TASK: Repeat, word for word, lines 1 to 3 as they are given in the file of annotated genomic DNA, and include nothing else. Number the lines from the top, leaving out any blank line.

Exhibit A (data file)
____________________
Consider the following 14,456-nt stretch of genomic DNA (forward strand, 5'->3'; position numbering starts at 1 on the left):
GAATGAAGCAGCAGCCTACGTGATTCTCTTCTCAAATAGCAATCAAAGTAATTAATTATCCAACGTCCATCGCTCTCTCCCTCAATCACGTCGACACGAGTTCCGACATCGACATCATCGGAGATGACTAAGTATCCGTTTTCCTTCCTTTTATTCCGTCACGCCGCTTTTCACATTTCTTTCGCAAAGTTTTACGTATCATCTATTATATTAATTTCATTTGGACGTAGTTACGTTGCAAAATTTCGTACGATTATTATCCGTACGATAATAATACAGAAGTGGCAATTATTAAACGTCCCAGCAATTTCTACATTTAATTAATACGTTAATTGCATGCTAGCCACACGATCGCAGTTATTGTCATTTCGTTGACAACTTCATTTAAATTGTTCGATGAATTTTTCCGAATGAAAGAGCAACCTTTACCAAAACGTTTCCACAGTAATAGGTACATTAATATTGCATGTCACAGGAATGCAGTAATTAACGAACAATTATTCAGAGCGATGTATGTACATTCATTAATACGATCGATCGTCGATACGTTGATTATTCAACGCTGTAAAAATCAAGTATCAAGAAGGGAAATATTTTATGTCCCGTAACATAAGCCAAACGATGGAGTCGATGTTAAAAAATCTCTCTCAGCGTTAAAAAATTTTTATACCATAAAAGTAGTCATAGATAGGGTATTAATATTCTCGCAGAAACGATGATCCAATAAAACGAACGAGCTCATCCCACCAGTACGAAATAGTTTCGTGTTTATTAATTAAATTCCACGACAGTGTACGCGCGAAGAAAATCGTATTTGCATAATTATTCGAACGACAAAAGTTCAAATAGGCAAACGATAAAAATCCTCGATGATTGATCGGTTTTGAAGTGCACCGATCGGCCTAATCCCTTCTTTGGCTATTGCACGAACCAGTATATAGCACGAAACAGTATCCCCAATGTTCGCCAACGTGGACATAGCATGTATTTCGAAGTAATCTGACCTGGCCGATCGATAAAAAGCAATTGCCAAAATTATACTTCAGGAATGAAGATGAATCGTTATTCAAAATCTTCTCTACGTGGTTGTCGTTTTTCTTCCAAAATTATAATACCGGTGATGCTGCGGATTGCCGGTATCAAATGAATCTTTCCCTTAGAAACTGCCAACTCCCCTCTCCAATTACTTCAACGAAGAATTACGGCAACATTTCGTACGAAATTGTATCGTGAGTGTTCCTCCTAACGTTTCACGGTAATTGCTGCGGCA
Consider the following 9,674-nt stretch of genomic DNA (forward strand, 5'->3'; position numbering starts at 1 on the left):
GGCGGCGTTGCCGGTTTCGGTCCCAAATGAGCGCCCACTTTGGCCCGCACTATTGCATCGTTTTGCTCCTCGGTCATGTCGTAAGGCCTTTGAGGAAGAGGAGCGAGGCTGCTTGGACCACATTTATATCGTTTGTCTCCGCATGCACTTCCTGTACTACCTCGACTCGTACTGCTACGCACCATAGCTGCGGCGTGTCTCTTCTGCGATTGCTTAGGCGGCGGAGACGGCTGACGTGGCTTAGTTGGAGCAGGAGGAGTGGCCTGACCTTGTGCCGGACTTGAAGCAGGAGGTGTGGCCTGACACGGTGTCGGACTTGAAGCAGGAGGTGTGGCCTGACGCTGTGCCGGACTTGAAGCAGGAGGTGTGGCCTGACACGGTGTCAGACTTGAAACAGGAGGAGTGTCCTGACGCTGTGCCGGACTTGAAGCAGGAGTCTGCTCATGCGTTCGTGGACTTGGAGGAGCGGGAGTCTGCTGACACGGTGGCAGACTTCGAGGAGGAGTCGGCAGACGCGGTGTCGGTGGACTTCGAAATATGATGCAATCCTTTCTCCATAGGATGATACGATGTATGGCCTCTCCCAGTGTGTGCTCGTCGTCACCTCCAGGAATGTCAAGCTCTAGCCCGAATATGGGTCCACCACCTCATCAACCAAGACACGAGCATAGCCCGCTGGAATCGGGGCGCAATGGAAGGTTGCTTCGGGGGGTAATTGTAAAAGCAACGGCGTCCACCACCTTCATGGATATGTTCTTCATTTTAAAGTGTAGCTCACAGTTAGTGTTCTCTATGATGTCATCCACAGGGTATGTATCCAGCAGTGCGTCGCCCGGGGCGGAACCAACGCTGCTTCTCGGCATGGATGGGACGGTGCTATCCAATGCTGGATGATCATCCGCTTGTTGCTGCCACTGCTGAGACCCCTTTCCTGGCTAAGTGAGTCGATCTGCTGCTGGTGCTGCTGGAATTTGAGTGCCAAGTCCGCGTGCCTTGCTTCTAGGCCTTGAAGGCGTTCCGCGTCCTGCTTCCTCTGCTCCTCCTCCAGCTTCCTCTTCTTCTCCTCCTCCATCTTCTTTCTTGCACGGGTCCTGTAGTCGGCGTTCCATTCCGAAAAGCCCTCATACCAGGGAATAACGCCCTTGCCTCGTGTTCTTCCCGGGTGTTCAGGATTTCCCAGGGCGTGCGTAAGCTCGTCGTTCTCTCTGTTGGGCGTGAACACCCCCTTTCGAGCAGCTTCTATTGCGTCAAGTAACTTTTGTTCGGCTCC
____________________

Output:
Consider the following 14,456-nt stretch of genomic DNA (forward strand, 5'->3'; position numbering starts at 1 on the left):
GAATGAAGCAGCAGCCTACGTGATTCTCTTCTCAAATAGCAATCAAAGTAATTAATTATCCAACGTCCATCGCTCTCTCCCTCAATCACGTCGACACGAGTTCCGACATCGACATCATCGGAGATGACTAAGTATCCGTTTTCCTTCCTTTTATTCCGTCACGCCGCTTTTCACATTTCTTTCGCAAAGTTTTACGTATCATCTATTATATTAATTTCATTTGGACGTAGTTACGTTGCAAAATTTCGTACGATTATTATCCGTACGATAATAATACAGAAGTGGCAATTATTAAACGTCCCAGCAATTTCTACATTTAATTAATACGTTAATTGCATGCTAGCCACACGATCGCAGTTATTGTCATTTCGTTGACAACTTCATTTAAATTGTTCGATGAATTTTTCCGAATGAAAGAGCAACCTTTACCAAAACGTTTCCACAGTAATAGGTACATTAATATTGCATGTCACAGGAATGCAGTAATTAACGAACAATTATTCAGAGCGATGTATGTACATTCATTAATACGATCGATCGTCGATACGTTGATTATTCAACGCTGTAAAAATCAAGTATCAAGAAGGGAAATATTTTATGTCCCGTAACATAAGCCAAACGATGGAGTCGATGTTAAAAAATCTCTCTCAGCGTTAAAAAATTTTTATACCATAAAAGTAGTCATAGATAGGGTATTAATATTCTCGCAGAAACGATGATCCAATAAAACGAACGAGCTCATCCCACCAGTACGAAATAGTTTCGTGTTTATTAATTAAATTCCACGACAGTGTACGCGCGAAGAAAATCGTATTTGCATAATTATTCGAACGACAAAAGTTCAAATAGGCAAACGATAAAAATCCTCGATGATTGATCGGTTTTGAAGTGCACCGATCGGCCTAATCCCTTCTTTGGCTATTGCACGAACCAGTATATAGCACGAAACAGTATCCCCAATGTTCGCCAACGTGGACATAGCATGTATTTCGAAGTAATCTGACCTGGCCGATCGATAAAAAGCAATTGCCAAAATTATACTTCAGGAATGAAGATGAATCGTTATTCAAAATCTTCTCTACGTGGTTGTCGTTTTTCTTCCAAAATTATAATACCGGTGATGCTGCGGATTGCCGGTATCAAATGAATCTTTCCCTTAGAAACTGCCAACTCCCCTCTCCAATTACTTCAACGAAGAATTACGGCAACATTTCGTACGAAATTGTATCGTGAGTGTTCCTCCTAACGTTTCACGGTAATTGCTGCGGCA
Consider the following 9,674-nt stretch of genomic DNA (forward strand, 5'->3'; position numbering starts at 1 on the left):